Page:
Many even considered Matthäus to be on a level with Diego Maradona as the world’s greatest player in his early-1990s pomp, his dynamic yet cultured play the more functional, and often fruitful alternative to the Argentinean’s born talent.
The two superstars often crossed paths on the field of play, first in a 1-1 friendly draw between Germany and Argentina in Buenos Aires in March 1982, when Matthäus was handed the job of marking Maradona, a task he would again fulfil at the 1986 FIFA World Cup Final in Mexico, where, despite his best efforts, the Albiceleste ran out 3-2 victors.
Matthäus’ moment came four years later, though, as the two nations once again contested the final, this time in Italy. While the declining Maradona was shut out of the game by Guido Buchwald, Matthäus ascended to greatness as Germany were crowned world champions for a third time.
Out of the blocks
Born 21 March 1961 in Erlangen, Bavaria, Matthäus began his football journey aged nine with local side 1. FC Herzogenaurach. His performances soon began to turn heads and, at 18, he was snapped up by Borussia Mönchengladbach, a Bundesliga powerhouse at the time. Under the tutelage of coach Jupp Heynckes, the teenage Matthäus quickly broke into the first team, playing 28 Bundesliga matches in his first season and scoring four goals.
It wasn’t long before the call came from then Germany coach Jupp Derwall, who selected Matthäus in his squad for UEFA EURO 1980 squad. With his side already 3-0 up against the Netherlands in their opening group match, Derwall introduced the 19-year-old, who gave away a penalty just six minutes after coming on. It proved to be his only appearance of the tournament, but still Matthäus could call himself a European Champion by the end of the competition as Germany held out for a 3-2 before going on to beat Belgium 2-1 in the final.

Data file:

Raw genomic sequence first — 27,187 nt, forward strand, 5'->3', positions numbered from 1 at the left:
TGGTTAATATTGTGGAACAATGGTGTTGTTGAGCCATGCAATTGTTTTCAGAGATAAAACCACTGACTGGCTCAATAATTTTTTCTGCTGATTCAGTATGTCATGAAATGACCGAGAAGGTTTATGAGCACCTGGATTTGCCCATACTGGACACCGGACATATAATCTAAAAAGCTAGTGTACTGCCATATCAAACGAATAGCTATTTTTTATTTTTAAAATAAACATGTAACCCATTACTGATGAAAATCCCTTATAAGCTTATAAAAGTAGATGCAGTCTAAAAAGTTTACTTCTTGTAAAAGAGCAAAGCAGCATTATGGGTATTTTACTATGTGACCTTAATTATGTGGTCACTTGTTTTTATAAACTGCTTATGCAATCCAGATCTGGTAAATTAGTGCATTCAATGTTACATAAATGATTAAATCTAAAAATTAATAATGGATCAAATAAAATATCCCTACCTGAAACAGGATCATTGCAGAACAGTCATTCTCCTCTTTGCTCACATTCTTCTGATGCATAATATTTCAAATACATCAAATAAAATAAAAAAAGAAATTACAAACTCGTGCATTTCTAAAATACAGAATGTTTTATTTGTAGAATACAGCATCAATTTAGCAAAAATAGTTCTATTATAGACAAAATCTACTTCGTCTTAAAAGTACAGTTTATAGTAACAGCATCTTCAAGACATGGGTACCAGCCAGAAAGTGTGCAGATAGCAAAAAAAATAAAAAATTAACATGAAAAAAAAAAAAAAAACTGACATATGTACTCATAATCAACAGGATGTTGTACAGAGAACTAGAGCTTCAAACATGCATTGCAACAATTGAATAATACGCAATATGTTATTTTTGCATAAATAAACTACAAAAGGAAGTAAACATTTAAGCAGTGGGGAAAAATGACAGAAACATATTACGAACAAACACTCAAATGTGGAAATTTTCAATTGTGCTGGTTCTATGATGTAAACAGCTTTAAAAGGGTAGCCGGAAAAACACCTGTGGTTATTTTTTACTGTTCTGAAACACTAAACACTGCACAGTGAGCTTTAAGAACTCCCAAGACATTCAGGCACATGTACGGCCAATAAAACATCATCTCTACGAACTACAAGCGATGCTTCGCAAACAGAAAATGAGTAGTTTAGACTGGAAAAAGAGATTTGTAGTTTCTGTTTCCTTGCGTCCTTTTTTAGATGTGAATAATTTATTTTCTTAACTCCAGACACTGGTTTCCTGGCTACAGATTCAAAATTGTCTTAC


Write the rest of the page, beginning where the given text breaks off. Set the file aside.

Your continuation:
An impressive 36 goals in 162 Bundesliga games for Gladbach were enough to alert the attentions of FC Bayern Munich, but before Matthäus left for pastures new, he had one final opportunity to bow out on a high, in the DFB Cup final, against Bayern. As if by fate, the match went to penalties. Matthäus blasted his spot-kick over the bar and Bayern lifted the trophy. Hardly the fondest of farewells.
Matthäus spent four years with Bayern, celebrating three league titles and one DFB Cup triumph under coach Udo Lattek. After netting 57 goals for the Bavarians, the midfielder opted for a move to Italy, which boasted the strongest league in the world at the time. There, he developed into a truly world-class player, winning both the Serie A title and the UEFA Cup with FC Internazionale Milano under future Bayern boss Giovanni Trapattoni.
Having recovered from a cruciate ligament injury, the 31-year-old Matthäus returned to Germany and FC Bayern in 1992. His success on the field continued right up until retirement in the year 2000, by which point he had reverted to the position of sweeper. Named Germany’s Footballer of the Year at the ripe old age of 38, he called time on his Bundesliga career after 464 appearances, choosing to wind down his career with the NY/NJ Metrostars in the USA following a calamitous group stage exit from UEFA EURO 2000 with Germany.
Embarrassing though that tournament was for Germany, Matthäus crowned his international career with a 150th and final cap, making him Germany’s record appearance maker by some distance. Those caps encompassed a record 25 appearances across five FIFA World Cups, as well as a record five European Championships.
Aside from the Champions League, which he came within seconds of winning on “that night in Barcelona” in 1999, Matthäus won everything there is to win during a glittering career which rightly ensures his place among the all-time greats of German football.